Know your options
When you’re looking to get a mortgage, you can go one of two ways. One route is through a mortgage adviser, also known as a mortgage broker, the second is direct with a lender of your choice, such a bank or building society.
Before making contact with a mortgage adviser or a lender, it’s worth getting an idea of what mortgage deals are out there. Price comparison sites are a good starting point, but remember to use more than one site and personalise the information for your property price and deposit. Also look out for "sponsored links" which may mean the best deals aren’t shown first.
The mortgage adviser route
A mortgage adviser, whether a mortgage broker or a financial adviser, will find the mortgage most suitable for you and take you through the application process.
The lender route
Approach a lender directly, and their representative will help you find the mortgage that’s best for you and help you submit your application.
Or if you’re confident about the type of mortgage you want, what you can afford, the term and the deal, you can sometimes choose not to receive any advice and do it yourself. This is called ‘execution only’ and involves applying online, without any interaction either face to face or on the phone with the lender. But since mortgages are such a big commitment and sometimes a minefield, it’s not really the route to go down – unless you’re absolutely sure you know what you’re doing.
Going through a mortgage adviser
Did you know that over 60% of mortgage loans are arranged through mortgage advisers? The reason they are so popular is because mortgage advisers not only give you guidance tailored to your circumstances, they also typically:
- Look at a range of mortgage lenders and products that could suit your needs
- Get access to exclusive deals that are not available direct with a lender
- Know the lenders and their lending criteria – and therefore can really speed up the process
In addition to all of the points above, mortgage advisers can also help with the application and all the necessary paperwork. What’s more, they offer a level of convenience – they may be available after hours and at weekends, some advisers are telephone-only, whereas some will even come to your house.
- Mortgage advice isn’t "free" – some advisers charge fees and all of them receive commission from lenders
- Some mortgage advisers only look at a limited range of lenders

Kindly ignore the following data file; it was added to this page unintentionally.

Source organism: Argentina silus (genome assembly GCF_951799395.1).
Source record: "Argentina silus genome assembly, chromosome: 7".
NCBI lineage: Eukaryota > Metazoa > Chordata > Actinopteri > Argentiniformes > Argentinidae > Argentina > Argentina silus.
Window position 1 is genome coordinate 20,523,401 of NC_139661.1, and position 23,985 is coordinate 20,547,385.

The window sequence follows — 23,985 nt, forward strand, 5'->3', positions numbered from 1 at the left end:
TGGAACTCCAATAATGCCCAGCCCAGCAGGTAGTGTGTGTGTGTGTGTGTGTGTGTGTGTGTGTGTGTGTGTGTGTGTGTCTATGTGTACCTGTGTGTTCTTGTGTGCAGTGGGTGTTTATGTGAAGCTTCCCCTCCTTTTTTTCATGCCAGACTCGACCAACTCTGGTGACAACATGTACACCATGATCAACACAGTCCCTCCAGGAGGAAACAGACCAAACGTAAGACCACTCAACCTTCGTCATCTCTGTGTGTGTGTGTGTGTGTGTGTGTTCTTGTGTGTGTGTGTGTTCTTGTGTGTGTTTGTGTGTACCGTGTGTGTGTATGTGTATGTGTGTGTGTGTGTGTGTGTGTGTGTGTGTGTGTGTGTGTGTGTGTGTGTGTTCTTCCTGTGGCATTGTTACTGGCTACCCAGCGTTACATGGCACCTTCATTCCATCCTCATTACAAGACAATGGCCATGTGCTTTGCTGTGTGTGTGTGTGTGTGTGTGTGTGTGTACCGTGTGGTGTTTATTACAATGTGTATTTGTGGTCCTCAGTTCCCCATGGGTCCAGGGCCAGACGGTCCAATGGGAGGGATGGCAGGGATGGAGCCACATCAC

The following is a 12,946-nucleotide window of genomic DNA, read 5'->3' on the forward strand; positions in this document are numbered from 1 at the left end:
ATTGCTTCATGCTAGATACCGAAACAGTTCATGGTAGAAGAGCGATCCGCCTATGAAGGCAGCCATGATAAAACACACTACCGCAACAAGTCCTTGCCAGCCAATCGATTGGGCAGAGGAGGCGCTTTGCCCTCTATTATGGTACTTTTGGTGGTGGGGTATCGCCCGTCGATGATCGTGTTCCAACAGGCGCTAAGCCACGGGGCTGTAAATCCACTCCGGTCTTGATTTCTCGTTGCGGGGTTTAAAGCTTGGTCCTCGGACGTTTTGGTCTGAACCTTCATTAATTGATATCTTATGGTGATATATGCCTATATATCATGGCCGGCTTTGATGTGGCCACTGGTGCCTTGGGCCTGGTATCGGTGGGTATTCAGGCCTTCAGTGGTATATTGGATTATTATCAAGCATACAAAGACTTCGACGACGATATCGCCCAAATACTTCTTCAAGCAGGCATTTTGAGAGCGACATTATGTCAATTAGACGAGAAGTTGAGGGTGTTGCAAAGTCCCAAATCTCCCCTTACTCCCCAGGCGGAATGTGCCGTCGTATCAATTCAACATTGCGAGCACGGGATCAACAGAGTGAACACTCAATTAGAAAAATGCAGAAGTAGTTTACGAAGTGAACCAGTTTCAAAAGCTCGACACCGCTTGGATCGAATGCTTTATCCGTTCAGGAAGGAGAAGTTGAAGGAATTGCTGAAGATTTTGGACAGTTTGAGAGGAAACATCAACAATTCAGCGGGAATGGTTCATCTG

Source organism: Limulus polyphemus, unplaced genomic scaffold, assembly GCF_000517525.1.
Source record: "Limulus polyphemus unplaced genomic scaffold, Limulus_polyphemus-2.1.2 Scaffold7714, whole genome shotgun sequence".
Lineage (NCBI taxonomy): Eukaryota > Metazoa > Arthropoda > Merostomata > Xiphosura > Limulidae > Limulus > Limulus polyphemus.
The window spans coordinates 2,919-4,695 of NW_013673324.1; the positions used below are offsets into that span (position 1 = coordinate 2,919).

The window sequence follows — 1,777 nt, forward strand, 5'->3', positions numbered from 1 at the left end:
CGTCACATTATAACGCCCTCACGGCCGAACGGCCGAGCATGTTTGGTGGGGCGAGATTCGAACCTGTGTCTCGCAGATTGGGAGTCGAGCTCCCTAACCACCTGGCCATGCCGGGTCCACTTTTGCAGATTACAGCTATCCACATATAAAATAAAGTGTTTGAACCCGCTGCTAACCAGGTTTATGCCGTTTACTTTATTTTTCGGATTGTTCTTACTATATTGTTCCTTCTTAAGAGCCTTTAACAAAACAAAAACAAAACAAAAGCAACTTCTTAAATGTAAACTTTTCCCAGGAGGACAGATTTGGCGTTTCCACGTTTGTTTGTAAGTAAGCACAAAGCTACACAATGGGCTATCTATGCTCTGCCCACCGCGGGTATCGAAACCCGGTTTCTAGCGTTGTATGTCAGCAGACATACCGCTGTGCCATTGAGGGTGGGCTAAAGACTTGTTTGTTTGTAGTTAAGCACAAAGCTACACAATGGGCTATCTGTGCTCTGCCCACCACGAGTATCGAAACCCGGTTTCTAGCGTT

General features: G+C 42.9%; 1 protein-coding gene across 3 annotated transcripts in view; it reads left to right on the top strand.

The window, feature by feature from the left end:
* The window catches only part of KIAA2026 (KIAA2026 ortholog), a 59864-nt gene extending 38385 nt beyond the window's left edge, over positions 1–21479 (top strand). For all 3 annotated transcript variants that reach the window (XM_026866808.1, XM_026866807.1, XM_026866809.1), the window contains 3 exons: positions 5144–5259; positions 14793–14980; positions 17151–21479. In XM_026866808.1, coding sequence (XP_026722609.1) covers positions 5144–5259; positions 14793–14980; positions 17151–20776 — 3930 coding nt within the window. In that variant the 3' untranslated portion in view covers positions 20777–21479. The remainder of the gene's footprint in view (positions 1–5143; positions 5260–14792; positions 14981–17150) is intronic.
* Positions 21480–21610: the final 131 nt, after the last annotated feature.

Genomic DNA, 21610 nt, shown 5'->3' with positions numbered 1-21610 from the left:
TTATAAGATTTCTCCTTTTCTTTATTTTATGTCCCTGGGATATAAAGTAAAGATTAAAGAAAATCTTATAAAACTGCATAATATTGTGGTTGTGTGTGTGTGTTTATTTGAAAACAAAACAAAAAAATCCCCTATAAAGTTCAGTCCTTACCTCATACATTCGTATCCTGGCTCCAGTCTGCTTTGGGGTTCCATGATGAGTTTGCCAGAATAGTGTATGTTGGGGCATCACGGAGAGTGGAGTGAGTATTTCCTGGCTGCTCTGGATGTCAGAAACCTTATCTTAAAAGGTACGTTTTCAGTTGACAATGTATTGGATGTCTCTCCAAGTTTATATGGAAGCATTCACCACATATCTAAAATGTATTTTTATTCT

- You may not have access to products and rates that are only available direct with the lender
- Some people may prefer dealing direct with the lender
What to ask a potential mortgage adviser
It can be tricky knowing what to look for in a potential adviser. The following questions should help you understand how to go about choosing one that’s right for you.
Are you limited in the range of mortgages or lenders you can recommend?
Some advisers look at available products from virtually all UK lenders, whereas others will only turn to a small number of lenders. So ask if the adviser is in any way limited in the range of mortgages they can recommend.
To make sure you’re getting access to the best deals, make sure the adviser gives you a full breakdown of their service and how they search for mortgages. In particular, ask if they search for mortgages that are only available direct with a lender.
Do you charge a fee?
Some advisers may charge a fee for their advice. The reason they do this is to help cover their time and administrative costs. If for some reason your mortgage application is unsuccessful, you may not get the adviser fee back. This fee is typically around £500.
All mortgage advisers receive commission from the lender. They’re obliged to tell you exactly what they’ll be paid before you apply and the level of commission won’t impact the service you’ll receive. Unless you’re arranging a buy-to-let mortgage, mortgage advisers have to be qualified and are regulated – see more below.
You needn’t worry about being sold the mortgage with the biggest commission - their advice will be focused on what’s best for your needs and circumstances.
Are you regulated?
You should only use a qualified mortgage adviser that’s regulated by the Financial Conduct Authority (FCA). This way, if you take mortgage advice and anything happens you have the right to complain to the Financial Ombudsman Service (FOS). You can double-check your adviser’s status on the Financial Services Register.
Going direct with a lender
Just like a mortgage adviser, a lender’s adviser needs to be qualified and isn’t allowed to recommend mortgages without assessing a customer first. Here are some of the benefits:
- They have to give you advice and recommend a product (although they will only choose from their own mortgage products)
- They typically won’t charge a fee for advice
- You can get exclusive deals not always available through mortgages advisers
Going directly with a lender means that you will only get access to their range of mortgages which may not always meet your needs and circumstances.